What is stem - Essay writing service review

STEM (science, technology, engineering, and mathematics) precollege education in the United States requires a broader and more coordinated approach.The need for a workforce with deep technical and personal skills, a STEM-literate citizenry ready to face the great challenges of the 21st century, and greater diversity in STEM professions should all be addressed by this strategy.In the 1990s, voluntary national education standards for science and mathematics were created as part of a series of efforts to make significant advancements in this field.However, as a combat-scarred veteran of those efforts, I believe that real progress might finally be made in the upcoming decade.
The term “STEM education” is now used a lot, but what does it mean and how might it affect education in the United States?
Despite the fact that products of technology and engineering have had such a significant impact on day-to-day life, the majority of people only think of science and mathematics.Students should be better able to use technology and comprehend how things work in a true STEM education.Pre-college education should also include more engineering instruction in STEM education.Engineering is directly involved in solving problems and coming up with new ideas, two subjects that are high on every nation’s agenda.Students ought to learn about engineering and acquire some of the abilities and skills associated with the design process because of its economic significance to society.The good news is that the National Assessment Governing Board has recognized the significance of this issue and recently approved the examinations that will be administered to U.S. students in 2014 to evaluate technology and engineering education.The U.S. National Academies’ draft Framework for Science Education, which was released last month, also includes technology and engineering among the four targeted disciplines.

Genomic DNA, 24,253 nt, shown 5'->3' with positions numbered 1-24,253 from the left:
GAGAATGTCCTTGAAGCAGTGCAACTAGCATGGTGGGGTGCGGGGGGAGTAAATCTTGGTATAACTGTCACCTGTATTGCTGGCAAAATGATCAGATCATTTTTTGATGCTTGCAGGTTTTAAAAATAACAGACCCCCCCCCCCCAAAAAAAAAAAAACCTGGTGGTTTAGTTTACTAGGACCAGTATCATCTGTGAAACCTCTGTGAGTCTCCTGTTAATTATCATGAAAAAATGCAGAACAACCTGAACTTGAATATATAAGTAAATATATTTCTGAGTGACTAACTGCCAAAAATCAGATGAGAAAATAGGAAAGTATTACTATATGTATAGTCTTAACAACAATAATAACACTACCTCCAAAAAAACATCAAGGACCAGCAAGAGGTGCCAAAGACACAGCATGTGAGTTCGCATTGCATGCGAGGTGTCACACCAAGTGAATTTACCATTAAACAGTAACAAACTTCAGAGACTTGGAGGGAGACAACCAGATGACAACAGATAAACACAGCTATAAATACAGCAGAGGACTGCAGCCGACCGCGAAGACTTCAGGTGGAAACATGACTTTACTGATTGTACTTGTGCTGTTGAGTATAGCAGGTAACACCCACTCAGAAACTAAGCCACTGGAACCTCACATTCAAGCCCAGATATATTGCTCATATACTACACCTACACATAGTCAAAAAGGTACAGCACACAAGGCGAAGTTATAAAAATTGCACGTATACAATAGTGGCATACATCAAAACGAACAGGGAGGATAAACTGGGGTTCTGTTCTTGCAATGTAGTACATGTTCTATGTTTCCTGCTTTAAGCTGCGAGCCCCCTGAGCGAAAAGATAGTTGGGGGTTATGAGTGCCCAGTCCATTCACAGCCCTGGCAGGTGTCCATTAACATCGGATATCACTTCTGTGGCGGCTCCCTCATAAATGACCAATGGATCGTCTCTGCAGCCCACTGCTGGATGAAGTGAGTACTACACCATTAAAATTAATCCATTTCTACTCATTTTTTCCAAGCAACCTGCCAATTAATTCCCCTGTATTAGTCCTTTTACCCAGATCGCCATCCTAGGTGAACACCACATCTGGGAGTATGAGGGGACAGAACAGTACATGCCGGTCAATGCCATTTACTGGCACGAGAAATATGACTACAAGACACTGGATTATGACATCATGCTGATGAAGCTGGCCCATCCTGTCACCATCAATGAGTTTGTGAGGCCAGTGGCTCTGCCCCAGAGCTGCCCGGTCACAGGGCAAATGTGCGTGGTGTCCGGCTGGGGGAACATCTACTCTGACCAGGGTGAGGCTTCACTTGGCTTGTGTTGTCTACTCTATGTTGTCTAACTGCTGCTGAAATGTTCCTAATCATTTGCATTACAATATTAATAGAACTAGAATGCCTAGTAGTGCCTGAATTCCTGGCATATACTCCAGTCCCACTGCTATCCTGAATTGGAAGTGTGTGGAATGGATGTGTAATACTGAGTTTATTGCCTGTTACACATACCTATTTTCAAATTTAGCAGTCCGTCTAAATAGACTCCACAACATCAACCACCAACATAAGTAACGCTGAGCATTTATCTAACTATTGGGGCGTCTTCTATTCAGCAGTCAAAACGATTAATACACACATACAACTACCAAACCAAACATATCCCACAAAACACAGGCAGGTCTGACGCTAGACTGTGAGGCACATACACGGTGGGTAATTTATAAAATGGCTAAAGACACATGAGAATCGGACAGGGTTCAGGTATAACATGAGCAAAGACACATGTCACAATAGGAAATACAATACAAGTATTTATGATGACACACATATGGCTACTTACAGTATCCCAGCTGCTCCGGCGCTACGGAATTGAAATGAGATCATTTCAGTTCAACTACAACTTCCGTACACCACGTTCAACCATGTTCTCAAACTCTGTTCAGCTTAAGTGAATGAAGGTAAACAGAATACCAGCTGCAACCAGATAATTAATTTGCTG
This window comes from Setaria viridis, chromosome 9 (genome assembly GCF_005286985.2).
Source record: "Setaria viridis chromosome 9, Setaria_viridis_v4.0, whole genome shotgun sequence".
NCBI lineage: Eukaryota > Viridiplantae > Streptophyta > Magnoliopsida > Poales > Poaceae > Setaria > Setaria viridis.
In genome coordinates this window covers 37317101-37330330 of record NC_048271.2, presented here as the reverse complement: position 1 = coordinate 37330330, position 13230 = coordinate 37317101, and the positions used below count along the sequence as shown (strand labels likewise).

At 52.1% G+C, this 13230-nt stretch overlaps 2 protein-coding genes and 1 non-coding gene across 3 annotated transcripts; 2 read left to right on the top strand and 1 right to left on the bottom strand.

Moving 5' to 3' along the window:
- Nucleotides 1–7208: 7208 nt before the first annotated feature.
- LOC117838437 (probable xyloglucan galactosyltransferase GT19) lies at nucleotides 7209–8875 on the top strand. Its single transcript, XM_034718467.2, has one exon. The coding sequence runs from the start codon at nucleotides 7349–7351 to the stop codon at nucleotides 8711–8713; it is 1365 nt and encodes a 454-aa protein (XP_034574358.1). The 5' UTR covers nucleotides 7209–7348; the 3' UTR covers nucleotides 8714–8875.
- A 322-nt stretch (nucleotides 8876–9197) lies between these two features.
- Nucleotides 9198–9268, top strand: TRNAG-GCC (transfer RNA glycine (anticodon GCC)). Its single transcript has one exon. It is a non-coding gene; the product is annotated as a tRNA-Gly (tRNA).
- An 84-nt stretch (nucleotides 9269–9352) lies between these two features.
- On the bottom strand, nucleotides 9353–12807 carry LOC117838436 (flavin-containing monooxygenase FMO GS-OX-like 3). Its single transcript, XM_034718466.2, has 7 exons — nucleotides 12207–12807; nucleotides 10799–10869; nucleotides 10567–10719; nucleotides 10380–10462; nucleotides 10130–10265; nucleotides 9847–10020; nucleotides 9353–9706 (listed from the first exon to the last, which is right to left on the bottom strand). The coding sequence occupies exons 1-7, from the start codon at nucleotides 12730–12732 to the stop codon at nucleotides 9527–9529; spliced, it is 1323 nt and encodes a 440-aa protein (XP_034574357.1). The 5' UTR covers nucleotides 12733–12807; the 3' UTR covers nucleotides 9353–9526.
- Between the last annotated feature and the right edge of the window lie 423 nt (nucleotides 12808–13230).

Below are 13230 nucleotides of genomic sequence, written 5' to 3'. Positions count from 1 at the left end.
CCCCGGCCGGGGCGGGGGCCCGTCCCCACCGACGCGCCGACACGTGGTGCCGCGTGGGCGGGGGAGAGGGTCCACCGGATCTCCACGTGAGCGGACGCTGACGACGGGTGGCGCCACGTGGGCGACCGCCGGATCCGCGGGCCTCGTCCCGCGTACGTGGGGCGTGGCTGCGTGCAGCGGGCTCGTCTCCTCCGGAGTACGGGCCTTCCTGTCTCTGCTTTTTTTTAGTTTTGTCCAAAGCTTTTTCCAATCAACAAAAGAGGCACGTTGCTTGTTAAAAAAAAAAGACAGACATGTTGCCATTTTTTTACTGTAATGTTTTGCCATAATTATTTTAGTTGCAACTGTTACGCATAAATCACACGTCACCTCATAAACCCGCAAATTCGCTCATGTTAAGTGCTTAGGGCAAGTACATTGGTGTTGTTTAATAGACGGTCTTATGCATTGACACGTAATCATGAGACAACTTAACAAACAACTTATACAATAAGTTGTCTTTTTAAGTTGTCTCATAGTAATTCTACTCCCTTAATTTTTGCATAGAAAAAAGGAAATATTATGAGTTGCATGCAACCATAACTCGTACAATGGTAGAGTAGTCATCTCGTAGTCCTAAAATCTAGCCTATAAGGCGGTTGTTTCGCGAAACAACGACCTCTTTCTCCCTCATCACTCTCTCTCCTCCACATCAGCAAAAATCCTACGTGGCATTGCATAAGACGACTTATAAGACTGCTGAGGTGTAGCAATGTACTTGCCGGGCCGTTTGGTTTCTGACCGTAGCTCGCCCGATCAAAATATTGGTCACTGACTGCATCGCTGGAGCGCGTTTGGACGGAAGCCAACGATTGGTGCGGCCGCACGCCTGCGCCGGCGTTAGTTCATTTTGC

The reauthorization of the Elementary and Secondary Education Act, which is currently referred to as No Child Left Behind, will require equal treatment for science, broadly defined to include technology and engineering, in order for the United States to succeed in this new round of education reforms.By not including science test scores as a significant part of the calculation for measuring Adequate Yearly Progress, this legislation has unintentionally reduced or eliminated science from school programs, particularly at the elementary level, for the past eight years.This is not remedied by the U.S. Department of Education’s current reauthorization blueprint;the final law might and ought to.
Students must acquire adaptability, complex communication, social skills, nonroutine problem solving, self-management, and systems thinking in order to compete in today’s economy, as the National Academies report Rising Above the Gathering Storm emphasizes.STEM curricula provide students with the opportunity to develop these essential 21st-century skills and prepare them to become citizens who are better able to make decisions about personal health, energy efficiency, environmental quality, resource use, and national security to the extent that they incorporate group activities, laboratory investigations, and projects.In point of fact, the skills that citizens require to comprehend and deal with such issues, from a personal to a global perspective, are clearly linked to knowledge in the STEM fields just as much as they are to knowledge of economics, politics, and cultural values.
The Sputnik-inspired education reforms of the 1960s were the result of a fervent response from the STEM community.In a similar vein, the United States of America requires a bold new federal strategy for enhancing education that places issues relating to major challenges facing society at the center of study and calls for the development of high-quality, integrated instructional materials.Beyond slogans, it is time to make STEM literacy a reality for all students.